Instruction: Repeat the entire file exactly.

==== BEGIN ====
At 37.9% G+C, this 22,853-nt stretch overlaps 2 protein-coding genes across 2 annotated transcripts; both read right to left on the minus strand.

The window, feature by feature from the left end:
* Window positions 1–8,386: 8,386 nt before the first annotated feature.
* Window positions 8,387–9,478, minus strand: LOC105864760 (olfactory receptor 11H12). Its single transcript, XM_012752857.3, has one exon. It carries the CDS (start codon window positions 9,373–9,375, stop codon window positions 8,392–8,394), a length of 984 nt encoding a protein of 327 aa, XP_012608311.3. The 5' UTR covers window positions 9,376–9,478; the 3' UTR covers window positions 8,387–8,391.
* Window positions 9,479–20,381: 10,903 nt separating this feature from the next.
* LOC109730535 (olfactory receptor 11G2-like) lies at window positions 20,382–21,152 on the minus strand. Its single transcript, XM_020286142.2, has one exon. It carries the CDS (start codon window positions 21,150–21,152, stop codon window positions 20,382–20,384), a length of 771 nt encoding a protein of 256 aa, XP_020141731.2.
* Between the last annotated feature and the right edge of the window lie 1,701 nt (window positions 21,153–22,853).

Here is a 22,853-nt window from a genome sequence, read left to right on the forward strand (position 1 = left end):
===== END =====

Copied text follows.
At 37.9% G+C, this 22,853-nt stretch overlaps 2 protein-coding genes across 2 annotated transcripts; both read right to left on the minus strand.

The window, feature by feature from the left end:
* Window positions 1–8,386: 8,386 nt before the first annotated feature.
* Window positions 8,387–9,478, minus strand: LOC105864760 (olfactory receptor 11H12). Its single transcript, XM_012752857.3, has one exon. It carries the CDS (start codon window positions 9,373–9,375, stop codon window positions 8,392–8,394), a length of 984 nt encoding a protein of 327 aa, XP_012608311.3. The 5' UTR covers window positions 9,376–9,478; the 3' UTR covers window positions 8,387–8,391.
* Window positions 9,479–20,381: 10,903 nt separating this feature from the next.
* LOC109730535 (olfactory receptor 11G2-like) lies at window positions 20,382–21,152 on the minus strand. Its single transcript, XM_020286142.2, has one exon. It carries the CDS (start codon window positions 21,150–21,152, stop codon window positions 20,382–20,384), a length of 771 nt encoding a protein of 256 aa, XP_020141731.2.
* Between the last annotated feature and the right edge of the window lie 1,701 nt (window positions 21,153–22,853).

Here is a 22,853-nt window from a genome sequence, read left to right on the forward strand (position 1 = left end):